A lipid boundary separates APP and secretases and limits amyloid beta-peptide generation.

Kaether C, Haass C - J. Cell Biol. (2004)

A model describing the effects of cholesterol reduction on Aβ generation. For details, see text.
© Copyright Policy
Related In: Results  -  Collection

Show All Figures
getmorefigures.php?uid=PMC2172467&req=5

fig2: A model describing the effects of cholesterol reduction on Aβ generation. For details, see text.
Mentions: In this issue, the researchers provide a novel and unexpected explanation for why secretases are localized to cholesterol rich membrane domains. They present data suggesting that the DRM association of BACE restricts its access to APP, which they demonstrate accumulates in detergent sensitive membrane domains outside of DRMs (see Fig. 2). This may indicate aberrant access of APP to DRMs, and hence aberrant Aβ production, during AD or it may indicate that even under physiological conditions some APP molecules come into close contact with DRMs. The latter seems more likely, since Aβ is a physiologically normal product and not produced just in the brains of AD patients (Haass, 2004). These findings also demonstrate a completely novel cellular mechanism for controlling protease activity. Cells undergo major efforts to prevent proteases from contacting proteins not destined to be digested. This is accomplished by numerous mechanisms including synthesis of inactive proforms to be activated at appropriate sites, tagging protease substrates with ubiquitin, sequestering proteases in membrane surrounded environments (endosomes/lysosomes), or hiding the active sites of proteases within narrow tunnels (proteasomes). Abad-Rodriguez et al. (2004) and Vetrivel et al. (2004) add yet another control mechanism. They show that lipids can build an invisible boundary, corralling the γ-secretase complex and BACE away from their substrate, APP. Certainly, this mechanism did not evolve to protect us from AD. So why do the secretases concentrate within DRMs? A probable explanation is that γ-secretase is involved in several signaling pathways including Notch signaling (Selkoe and Kopan, 2003; Haass, 2004) and concentrating the proteolytic machinery in small membrane domains facilitates these processes. This would, however, imply that physiological substrates such as Notch and others must gain access to DRMs, an observation yet to be made.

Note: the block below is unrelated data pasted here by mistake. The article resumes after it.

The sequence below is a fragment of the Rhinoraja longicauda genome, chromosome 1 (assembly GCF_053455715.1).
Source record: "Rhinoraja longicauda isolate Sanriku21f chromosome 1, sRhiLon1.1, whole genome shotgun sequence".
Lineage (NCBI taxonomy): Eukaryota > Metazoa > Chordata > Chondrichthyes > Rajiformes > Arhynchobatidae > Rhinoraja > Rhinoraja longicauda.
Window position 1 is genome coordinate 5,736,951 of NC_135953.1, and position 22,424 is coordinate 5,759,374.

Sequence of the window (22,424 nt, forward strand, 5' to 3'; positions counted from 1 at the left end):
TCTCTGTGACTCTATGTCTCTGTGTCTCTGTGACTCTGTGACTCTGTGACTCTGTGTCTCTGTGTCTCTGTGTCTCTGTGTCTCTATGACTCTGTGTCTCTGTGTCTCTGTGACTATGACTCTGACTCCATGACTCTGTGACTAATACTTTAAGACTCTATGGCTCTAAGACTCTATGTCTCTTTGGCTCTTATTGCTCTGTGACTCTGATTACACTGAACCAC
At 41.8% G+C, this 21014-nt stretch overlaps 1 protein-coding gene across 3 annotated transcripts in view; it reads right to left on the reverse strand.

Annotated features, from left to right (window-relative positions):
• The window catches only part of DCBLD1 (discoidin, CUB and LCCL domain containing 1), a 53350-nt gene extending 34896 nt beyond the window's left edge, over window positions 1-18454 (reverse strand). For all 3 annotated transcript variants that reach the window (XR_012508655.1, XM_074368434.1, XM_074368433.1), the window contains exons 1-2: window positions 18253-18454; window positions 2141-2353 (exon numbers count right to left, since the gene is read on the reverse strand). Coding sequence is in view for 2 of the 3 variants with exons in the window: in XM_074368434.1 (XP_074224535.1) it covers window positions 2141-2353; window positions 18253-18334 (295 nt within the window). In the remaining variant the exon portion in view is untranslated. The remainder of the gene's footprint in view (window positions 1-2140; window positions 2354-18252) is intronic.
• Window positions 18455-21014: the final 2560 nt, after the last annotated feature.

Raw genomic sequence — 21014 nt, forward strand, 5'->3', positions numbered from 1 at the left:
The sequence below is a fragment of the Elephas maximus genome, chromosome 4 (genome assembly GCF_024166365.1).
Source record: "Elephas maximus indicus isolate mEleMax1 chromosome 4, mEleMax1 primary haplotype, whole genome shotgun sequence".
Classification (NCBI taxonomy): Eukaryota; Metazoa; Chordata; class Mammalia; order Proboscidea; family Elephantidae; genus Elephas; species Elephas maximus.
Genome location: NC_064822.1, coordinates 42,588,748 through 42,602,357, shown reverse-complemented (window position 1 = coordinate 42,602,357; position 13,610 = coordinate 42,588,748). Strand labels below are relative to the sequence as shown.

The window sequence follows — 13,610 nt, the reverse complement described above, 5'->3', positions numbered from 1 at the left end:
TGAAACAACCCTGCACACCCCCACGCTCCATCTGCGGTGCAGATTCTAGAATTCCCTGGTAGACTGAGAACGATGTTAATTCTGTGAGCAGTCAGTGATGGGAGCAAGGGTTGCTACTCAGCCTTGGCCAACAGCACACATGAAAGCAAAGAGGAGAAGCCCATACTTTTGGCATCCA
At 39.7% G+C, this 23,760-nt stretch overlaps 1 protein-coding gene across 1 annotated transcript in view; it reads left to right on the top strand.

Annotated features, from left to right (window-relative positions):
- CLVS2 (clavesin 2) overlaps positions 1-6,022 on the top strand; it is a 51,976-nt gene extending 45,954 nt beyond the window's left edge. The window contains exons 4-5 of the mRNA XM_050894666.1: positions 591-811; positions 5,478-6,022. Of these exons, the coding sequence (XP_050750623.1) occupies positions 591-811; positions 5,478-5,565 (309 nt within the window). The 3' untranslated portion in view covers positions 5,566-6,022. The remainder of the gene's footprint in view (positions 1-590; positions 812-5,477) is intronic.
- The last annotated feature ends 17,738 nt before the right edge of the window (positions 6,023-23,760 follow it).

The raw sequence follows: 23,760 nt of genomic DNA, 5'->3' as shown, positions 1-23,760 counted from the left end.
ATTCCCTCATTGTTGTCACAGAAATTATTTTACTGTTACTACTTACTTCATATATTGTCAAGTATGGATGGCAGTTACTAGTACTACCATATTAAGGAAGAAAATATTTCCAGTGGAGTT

Bottom Line: The cutting procedure is thought to be cholesterol dependent and strategies to lower cholesterol as therapeutic treatment are under intensive investigation.Data by Dotti and colleagues (Abad-Rodriguez et al., 2004), in this issue, suggest that rafts isolate the cutting machinery away from its deadly substrate.These findings describe a novel mechanism for controlling proteolytic activity by building a lipid boundary between proteases and their substrates.

View Article: PubMed Central - PubMed

Affiliation: Adolf Butenandt Institute, Department of Biochemistry, Laboratory for Alzheimer's and Parkinson's Disease Research, Ludwig Maximilans University, München, Germany.

ABSTRACT
Millions of patients suffer from Alzheimer's disease, and intensive efforts to find a cure for this devastating disorder center on the proteases, which release the deadly amyloid beta-peptide from its precursor. The cutting procedure is thought to be cholesterol dependent and strategies to lower cholesterol as therapeutic treatment are under intensive investigation. Recent findings suggest that the complete proteolytic machinery required for amyloid beta-peptide generation is located within lipid rafts. Data by Dotti and colleagues (Abad-Rodriguez et al., 2004), in this issue, suggest that rafts isolate the cutting machinery away from its deadly substrate. These findings describe a novel mechanism for controlling proteolytic activity by building a lipid boundary between proteases and their substrates.

Show MeSH
Related in: MedlinePlus